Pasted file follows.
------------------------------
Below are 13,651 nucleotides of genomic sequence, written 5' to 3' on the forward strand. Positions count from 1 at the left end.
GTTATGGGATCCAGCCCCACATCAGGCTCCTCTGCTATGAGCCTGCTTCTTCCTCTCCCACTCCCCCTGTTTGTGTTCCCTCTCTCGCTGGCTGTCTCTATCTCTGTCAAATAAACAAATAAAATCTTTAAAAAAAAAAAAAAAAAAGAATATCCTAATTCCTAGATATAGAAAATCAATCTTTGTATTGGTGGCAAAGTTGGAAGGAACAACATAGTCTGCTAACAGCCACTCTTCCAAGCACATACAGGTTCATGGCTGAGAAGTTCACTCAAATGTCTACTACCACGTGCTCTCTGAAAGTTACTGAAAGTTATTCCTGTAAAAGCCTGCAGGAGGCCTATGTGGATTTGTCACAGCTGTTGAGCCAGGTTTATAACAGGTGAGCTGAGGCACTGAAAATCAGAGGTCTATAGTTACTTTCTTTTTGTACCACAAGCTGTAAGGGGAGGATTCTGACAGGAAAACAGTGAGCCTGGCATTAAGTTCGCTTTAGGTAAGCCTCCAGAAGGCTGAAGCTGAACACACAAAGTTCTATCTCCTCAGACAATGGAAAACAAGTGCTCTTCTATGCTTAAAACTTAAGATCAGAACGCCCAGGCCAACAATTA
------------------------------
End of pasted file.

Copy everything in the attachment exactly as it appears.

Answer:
Below are 13,651 nucleotides of genomic sequence, written 5' to 3' on the forward strand. Positions count from 1 at the left end.
GTTATGGGATCCAGCCCCACATCAGGCTCCTCTGCTATGAGCCTGCTTCTTCCTCTCCCACTCCCCCTGTTTGTGTTCCCTCTCTCGCTGGCTGTCTCTATCTCTGTCAAATAAACAAATAAAATCTTTAAAAAAAAAAAAAAAAAAGAATATCCTAATTCCTAGATATAGAAAATCAATCTTTGTATTGGTGGCAAAGTTGGAAGGAACAACATAGTCTGCTAACAGCCACTCTTCCAAGCACATACAGGTTCATGGCTGAGAAGTTCACTCAAATGTCTACTACCACGTGCTCTCTGAAAGTTACTGAAAGTTATTCCTGTAAAAGCCTGCAGGAGGCCTATGTGGATTTGTCACAGCTGTTGAGCCAGGTTTATAACAGGTGAGCTGAGGCACTGAAAATCAGAGGTCTATAGTTACTTTCTTTTTGTACCACAAGCTGTAAGGGGAGGATTCTGACAGGAAAACAGTGAGCCTGGCATTAAGTTCGCTTTAGGTAAGCCTCCAGAAGGCTGAAGCTGAACACACAAAGTTCTATCTCCTCAGACAATGGAAAACAAGTGCTCTTCTATGCTTAAAACTTAAGATCAGAACGCCCAGGCCAACAATTA